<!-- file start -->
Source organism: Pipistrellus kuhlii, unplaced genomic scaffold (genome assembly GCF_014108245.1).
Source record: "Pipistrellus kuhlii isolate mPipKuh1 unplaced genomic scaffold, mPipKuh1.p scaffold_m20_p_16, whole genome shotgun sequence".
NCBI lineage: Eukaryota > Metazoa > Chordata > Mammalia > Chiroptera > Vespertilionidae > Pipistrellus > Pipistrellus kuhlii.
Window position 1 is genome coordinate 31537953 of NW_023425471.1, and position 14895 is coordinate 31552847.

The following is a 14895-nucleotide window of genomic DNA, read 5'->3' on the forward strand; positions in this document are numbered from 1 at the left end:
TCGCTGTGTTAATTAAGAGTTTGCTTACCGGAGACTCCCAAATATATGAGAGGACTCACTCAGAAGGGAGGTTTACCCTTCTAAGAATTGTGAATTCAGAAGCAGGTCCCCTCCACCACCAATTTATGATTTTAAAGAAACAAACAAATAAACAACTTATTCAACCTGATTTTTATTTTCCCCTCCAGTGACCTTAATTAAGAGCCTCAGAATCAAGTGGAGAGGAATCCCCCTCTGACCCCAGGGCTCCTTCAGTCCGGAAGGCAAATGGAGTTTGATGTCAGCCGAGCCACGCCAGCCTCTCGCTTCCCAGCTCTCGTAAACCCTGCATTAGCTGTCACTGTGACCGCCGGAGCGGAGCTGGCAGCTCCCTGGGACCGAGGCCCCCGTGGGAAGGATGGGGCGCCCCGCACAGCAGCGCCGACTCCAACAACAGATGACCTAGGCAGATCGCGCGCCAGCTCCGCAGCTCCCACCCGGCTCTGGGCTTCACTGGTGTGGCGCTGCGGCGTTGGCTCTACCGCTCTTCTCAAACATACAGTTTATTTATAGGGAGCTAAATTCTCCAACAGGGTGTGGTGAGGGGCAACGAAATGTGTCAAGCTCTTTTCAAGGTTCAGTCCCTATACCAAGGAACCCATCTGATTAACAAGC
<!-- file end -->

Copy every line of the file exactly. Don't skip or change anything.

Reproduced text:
Source organism: Pipistrellus kuhlii, unplaced genomic scaffold (genome assembly GCF_014108245.1).
Source record: "Pipistrellus kuhlii isolate mPipKuh1 unplaced genomic scaffold, mPipKuh1.p scaffold_m20_p_16, whole genome shotgun sequence".
NCBI lineage: Eukaryota > Metazoa > Chordata > Mammalia > Chiroptera > Vespertilionidae > Pipistrellus > Pipistrellus kuhlii.
Window position 1 is genome coordinate 31537953 of NW_023425471.1, and position 14895 is coordinate 31552847.

The following is a 14895-nucleotide window of genomic DNA, read 5'->3' on the forward strand; positions in this document are numbered from 1 at the left end:
TCGCTGTGTTAATTAAGAGTTTGCTTACCGGAGACTCCCAAATATATGAGAGGACTCACTCAGAAGGGAGGTTTACCCTTCTAAGAATTGTGAATTCAGAAGCAGGTCCCCTCCACCACCAATTTATGATTTTAAAGAAACAAACAAATAAACAACTTATTCAACCTGATTTTTATTTTCCCCTCCAGTGACCTTAATTAAGAGCCTCAGAATCAAGTGGAGAGGAATCCCCCTCTGACCCCAGGGCTCCTTCAGTCCGGAAGGCAAATGGAGTTTGATGTCAGCCGAGCCACGCCAGCCTCTCGCTTCCCAGCTCTCGTAAACCCTGCATTAGCTGTCACTGTGACCGCCGGAGCGGAGCTGGCAGCTCCCTGGGACCGAGGCCCCCGTGGGAAGGATGGGGCGCCCCGCACAGCAGCGCCGACTCCAACAACAGATGACCTAGGCAGATCGCGCGCCAGCTCCGCAGCTCCCACCCGGCTCTGGGCTTCACTGGTGTGGCGCTGCGGCGTTGGCTCTACCGCTCTTCTCAAACATACAGTTTATTTATAGGGAGCTAAATTCTCCAACAGGGTGTGGTGAGGGGCAACGAAATGTGTCAAGCTCTTTTCAAGGTTCAGTCCCTATACCAAGGAACCCATCTGATTAACAAGC